The (Pleasant) Month of May / The Haymakers
This song from the repertoire of the Copper Family is printed in The Copper Family Song Book. Bob and Ron Copper sang this song as The Merry Haymakers on the LP Jack of All Trades (The Folk Songs of Britain Volume 3; Caedmon 1961; Topic 1968) and as The Month of May in 1963 on their EFDSS LP Traditional Songs from Rottingdean; which was reissued in 2001 on the Topic CD Come Write Me Down: Early Recordings of the Copper Family of Rottingdean. Bob and John Copper sang Pleasant Month of May in 1971 on their Leader box A Song for Every Season. Another generation, John and Jill Copper, sang The Month of May in 1998 on their CD Coppersongs 3: The Legacy Continues. And Mark Barratt and Tom Copper from the most recent Copper Family generation sang Pleasant Month of May in 2008 on the Young Coppers's CD Passing Out.
Sam Larner sang Merry Month of May in a recording made by Philip Donnellan for the BBC in Larner's home in Winterton, Norfolk in 1958/59; this was published in 1974 on his Topic LP A Garland for Sam and in 1998 on the Topic anthology Come All My Lads That Follow the Plough (The Voice of the People Volume 5).
Levi Smith sang this song as The Haymakers in a recording made by Mike Yates near Epsom, Surrey, in May 1974. It was published in 1975 on the Topic LP Songs of the Open Road: Gypsies, Travellers & Country Singers and in 1998 on the Topic anthology My Father's the King of the Gypsies (The Voice of the People Volume 11).
Joe Holmes and Len Graham sang this song as Tumbling Through the Hay in a recording made by Neil Wayne and Lyn Murfin in 1975 in the north of Ireland. It was released a year later on their Free Reed LP Chaste Muses, Bards and Sages.
Jane and Amanda Threlfall sang Pleasant Month of May on their 2008 CD Sweet Nightingale. They noted:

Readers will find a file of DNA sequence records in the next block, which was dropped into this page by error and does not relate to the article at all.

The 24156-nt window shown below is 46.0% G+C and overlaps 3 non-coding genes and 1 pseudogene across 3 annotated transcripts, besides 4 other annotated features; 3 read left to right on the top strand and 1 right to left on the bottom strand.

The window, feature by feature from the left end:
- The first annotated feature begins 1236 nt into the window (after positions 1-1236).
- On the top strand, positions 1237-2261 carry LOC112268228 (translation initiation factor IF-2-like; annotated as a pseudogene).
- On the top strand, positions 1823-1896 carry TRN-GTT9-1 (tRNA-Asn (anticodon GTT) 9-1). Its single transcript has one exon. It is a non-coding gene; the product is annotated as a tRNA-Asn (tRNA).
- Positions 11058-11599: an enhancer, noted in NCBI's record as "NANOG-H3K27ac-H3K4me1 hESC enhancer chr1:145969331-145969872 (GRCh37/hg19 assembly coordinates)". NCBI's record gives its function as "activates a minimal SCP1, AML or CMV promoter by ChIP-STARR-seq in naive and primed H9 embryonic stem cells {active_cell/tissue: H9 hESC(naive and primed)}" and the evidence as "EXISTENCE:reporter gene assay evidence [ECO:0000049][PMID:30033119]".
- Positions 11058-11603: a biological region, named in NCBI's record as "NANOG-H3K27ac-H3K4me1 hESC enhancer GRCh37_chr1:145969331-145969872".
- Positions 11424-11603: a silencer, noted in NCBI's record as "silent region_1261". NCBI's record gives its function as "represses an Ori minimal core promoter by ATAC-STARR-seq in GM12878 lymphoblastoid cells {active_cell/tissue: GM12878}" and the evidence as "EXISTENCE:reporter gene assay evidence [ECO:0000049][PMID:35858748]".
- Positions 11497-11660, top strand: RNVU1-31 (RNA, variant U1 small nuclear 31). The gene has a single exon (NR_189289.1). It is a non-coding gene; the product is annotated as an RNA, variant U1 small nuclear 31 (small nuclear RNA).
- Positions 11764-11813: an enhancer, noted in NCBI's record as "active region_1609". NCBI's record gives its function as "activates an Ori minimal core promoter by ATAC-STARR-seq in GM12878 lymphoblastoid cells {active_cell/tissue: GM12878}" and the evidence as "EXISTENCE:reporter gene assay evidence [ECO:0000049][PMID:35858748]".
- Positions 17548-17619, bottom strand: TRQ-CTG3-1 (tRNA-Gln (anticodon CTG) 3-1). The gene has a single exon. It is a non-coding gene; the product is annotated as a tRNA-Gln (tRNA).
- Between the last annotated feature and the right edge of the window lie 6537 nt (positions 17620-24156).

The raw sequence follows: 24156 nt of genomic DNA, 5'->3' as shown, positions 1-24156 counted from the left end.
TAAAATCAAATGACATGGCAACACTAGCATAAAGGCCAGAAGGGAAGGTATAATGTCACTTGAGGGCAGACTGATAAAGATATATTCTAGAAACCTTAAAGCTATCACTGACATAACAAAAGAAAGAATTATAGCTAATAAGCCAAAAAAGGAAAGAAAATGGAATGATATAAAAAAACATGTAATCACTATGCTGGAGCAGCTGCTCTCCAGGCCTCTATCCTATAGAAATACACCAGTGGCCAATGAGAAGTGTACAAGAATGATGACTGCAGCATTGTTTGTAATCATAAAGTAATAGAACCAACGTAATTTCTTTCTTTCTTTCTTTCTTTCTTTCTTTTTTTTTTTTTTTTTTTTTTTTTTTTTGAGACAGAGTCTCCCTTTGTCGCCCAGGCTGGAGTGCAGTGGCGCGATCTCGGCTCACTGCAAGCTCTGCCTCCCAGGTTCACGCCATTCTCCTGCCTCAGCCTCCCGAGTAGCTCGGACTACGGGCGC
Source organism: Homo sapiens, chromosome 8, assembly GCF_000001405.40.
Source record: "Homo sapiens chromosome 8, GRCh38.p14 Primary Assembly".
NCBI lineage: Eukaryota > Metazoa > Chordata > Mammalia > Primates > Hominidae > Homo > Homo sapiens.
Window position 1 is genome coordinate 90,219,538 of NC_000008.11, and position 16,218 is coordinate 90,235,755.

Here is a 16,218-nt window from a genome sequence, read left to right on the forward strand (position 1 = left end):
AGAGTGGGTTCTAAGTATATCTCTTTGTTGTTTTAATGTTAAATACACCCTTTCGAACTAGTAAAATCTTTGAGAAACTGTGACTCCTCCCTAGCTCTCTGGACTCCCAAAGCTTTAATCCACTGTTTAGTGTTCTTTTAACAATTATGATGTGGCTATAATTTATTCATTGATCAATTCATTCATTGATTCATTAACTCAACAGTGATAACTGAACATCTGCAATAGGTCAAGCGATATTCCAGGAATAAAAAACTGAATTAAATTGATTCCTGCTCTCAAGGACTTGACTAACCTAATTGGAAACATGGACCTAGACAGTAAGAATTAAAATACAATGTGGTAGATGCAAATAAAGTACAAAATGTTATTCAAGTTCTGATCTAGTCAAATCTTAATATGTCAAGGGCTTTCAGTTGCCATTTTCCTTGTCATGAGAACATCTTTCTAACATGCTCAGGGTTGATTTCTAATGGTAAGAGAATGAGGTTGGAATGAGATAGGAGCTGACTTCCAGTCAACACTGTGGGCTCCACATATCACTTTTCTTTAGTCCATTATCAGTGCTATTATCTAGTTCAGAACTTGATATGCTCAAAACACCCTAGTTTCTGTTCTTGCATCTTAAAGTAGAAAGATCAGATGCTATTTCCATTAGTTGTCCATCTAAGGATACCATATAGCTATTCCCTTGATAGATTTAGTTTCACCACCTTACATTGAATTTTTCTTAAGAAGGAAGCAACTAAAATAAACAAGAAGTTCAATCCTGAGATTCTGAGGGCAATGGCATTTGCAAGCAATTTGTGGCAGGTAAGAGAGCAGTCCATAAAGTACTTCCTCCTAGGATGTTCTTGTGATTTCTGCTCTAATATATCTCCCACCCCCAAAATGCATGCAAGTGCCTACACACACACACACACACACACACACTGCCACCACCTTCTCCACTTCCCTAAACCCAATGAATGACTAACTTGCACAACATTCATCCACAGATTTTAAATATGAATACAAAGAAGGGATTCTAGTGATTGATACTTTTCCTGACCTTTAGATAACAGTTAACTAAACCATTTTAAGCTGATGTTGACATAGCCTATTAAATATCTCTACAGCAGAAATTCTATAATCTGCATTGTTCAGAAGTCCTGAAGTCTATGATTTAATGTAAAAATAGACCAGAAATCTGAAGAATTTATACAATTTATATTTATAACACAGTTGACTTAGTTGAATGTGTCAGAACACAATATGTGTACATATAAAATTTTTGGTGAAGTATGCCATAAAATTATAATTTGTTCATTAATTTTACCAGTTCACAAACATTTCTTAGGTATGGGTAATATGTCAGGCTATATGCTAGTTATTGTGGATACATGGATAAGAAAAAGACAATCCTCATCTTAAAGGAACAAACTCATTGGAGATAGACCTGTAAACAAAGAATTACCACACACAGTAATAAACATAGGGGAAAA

This song is cemented into the repertoire of the Copper family. In his book, A Song for Every Season (Heinemann, 1971), Bob Copper describes the earlier pattern of farming his family enjoyed in the Sussex of the late nineteenth and early twentieth centuries. He relates it in a way that gives credence to the image of life being very much like this for many country people back then. That is said, not by straining it through some nostalgic gauze or framing it within an imagined idyll, but as the simple reality of a rural world devoid of any future version of itself.
Life was hard, maybe, but most could squeeze a fair amount of enjoyment from it. The singer of this song wouldn't have dared put voice to sentiments such as these, in front of his fellow workers, if he was likely to be pounced upon as a heretic. This is far removed from the world of Tolpuddle, members of the jury, and the song survives to tell the tale.
Jackie Oates sang The Pleasant Month of May in 2009 on her CD Hyperboreans.
Lisa Knapp sang The Pleasant Month of May, in 2012 on her EP Hunt the Hare (A Branch of May Volume One) and in 2017 on her CD Till April Is Dead. According to the EP's sleeve notes, it is “a traditional song most notably from the Copper Family repertoire […] here set in driving, contemporary style yet remains true to the original.”
The Copper Family sing The Month of May
'Twas in the pleasant month of May in the springtime of the year,
And down by yonder meadow there runs a river clear,
See how the little fishes how they do sport and play
Causing many a lad and many a lass to go there a-making hay.
Then in comes the scytheman that meadow to mow down,
With his old leathered bottle and the ale that runs so brown.
There's many a stout and labouring man comes here his skill to try,
He works, he mows, he sweats and blows and the grass cuts very dry.
Then in comes both Tom and Dick with their pitch-forks and their rakes
And likewise black-eyed Susan the hay all for to make.
There's a sweet, sweet, sweet and a jug, jug, jug, how the harmless birds did sing,
From the morning till the evening as we were a-haymaking.
It was just at one evening as the sun was a-going down,
We saw the jolly piper come a-strolling through the town.
There he pulled out his tapering pipes and he made the valley ring,
So we all put down our rakes and forks and left off haymaking.
We callèd for a dance and we trippèd it along,
We danced all round the haycocks till the rising of the sun.
When the sun did shine such a glorious light and the harmless birds did sing,
Each lad he took his lass in hand and went back to his haymaking.